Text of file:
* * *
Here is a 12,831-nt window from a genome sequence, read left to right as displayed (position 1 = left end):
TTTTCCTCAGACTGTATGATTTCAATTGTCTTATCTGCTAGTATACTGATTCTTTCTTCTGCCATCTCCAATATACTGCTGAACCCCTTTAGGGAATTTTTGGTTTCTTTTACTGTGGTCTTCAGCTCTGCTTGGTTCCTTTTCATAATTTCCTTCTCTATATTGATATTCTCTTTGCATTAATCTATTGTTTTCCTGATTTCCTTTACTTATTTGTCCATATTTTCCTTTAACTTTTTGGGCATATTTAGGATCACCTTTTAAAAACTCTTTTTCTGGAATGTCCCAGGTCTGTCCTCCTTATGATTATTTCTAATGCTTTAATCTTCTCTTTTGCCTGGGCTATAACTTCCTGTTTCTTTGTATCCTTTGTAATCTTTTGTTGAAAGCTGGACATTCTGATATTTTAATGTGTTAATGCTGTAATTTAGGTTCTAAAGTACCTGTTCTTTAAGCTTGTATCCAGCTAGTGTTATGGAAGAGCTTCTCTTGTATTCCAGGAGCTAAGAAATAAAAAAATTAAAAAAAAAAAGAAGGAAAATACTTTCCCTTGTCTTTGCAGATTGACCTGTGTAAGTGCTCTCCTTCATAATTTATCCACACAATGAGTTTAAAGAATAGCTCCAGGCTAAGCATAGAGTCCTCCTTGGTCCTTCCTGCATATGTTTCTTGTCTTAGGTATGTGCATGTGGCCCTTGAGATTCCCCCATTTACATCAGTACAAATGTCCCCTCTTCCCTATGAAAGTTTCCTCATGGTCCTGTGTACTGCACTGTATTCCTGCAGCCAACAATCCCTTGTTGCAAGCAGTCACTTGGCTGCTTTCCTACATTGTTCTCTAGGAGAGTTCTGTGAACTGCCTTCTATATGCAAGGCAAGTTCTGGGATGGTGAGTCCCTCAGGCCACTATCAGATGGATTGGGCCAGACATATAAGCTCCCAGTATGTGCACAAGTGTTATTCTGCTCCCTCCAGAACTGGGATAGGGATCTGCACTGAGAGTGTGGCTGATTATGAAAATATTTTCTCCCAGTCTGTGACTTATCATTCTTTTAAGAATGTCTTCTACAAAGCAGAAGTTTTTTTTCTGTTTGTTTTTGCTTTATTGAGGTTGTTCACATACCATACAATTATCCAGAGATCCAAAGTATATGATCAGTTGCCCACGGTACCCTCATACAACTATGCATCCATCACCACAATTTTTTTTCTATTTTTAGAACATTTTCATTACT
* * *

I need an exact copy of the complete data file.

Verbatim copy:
Here is a 12,831-nt window from a genome sequence, read left to right as displayed (position 1 = left end):
TTTTCCTCAGACTGTATGATTTCAATTGTCTTATCTGCTAGTATACTGATTCTTTCTTCTGCCATCTCCAATATACTGCTGAACCCCTTTAGGGAATTTTTGGTTTCTTTTACTGTGGTCTTCAGCTCTGCTTGGTTCCTTTTCATAATTTCCTTCTCTATATTGATATTCTCTTTGCATTAATCTATTGTTTTCCTGATTTCCTTTACTTATTTGTCCATATTTTCCTTTAACTTTTTGGGCATATTTAGGATCACCTTTTAAAAACTCTTTTTCTGGAATGTCCCAGGTCTGTCCTCCTTATGATTATTTCTAATGCTTTAATCTTCTCTTTTGCCTGGGCTATAACTTCCTGTTTCTTTGTATCCTTTGTAATCTTTTGTTGAAAGCTGGACATTCTGATATTTTAATGTGTTAATGCTGTAATTTAGGTTCTAAAGTACCTGTTCTTTAAGCTTGTATCCAGCTAGTGTTATGGAAGAGCTTCTCTTGTATTCCAGGAGCTAAGAAATAAAAAAATTAAAAAAAAAAAGAAGGAAAATACTTTCCCTTGTCTTTGCAGATTGACCTGTGTAAGTGCTCTCCTTCATAATTTATCCACACAATGAGTTTAAAGAATAGCTCCAGGCTAAGCATAGAGTCCTCCTTGGTCCTTCCTGCATATGTTTCTTGTCTTAGGTATGTGCATGTGGCCCTTGAGATTCCCCCATTTACATCAGTACAAATGTCCCCTCTTCCCTATGAAAGTTTCCTCATGGTCCTGTGTACTGCACTGTATTCCTGCAGCCAACAATCCCTTGTTGCAAGCAGTCACTTGGCTGCTTTCCTACATTGTTCTCTAGGAGAGTTCTGTGAACTGCCTTCTATATGCAAGGCAAGTTCTGGGATGGTGAGTCCCTCAGGCCACTATCAGATGGATTGGGCCAGACATATAAGCTCCCAGTATGTGCACAAGTGTTATTCTGCTCCCTCCAGAACTGGGATAGGGATCTGCACTGAGAGTGTGGCTGATTATGAAAATATTTTCTCCCAGTCTGTGACTTATCATTCTTTTAAGAATGTCTTCTACAAAGCAGAAGTTTTTTTTCTGTTTGTTTTTGCTTTATTGAGGTTGTTCACATACCATACAATTATCCAGAGATCCAAAGTATATGATCAGTTGCCCACGGTACCCTCATACAACTATGCATCCATCACCACAATTTTTTTTCTATTTTTAGAACATTTTCATTACT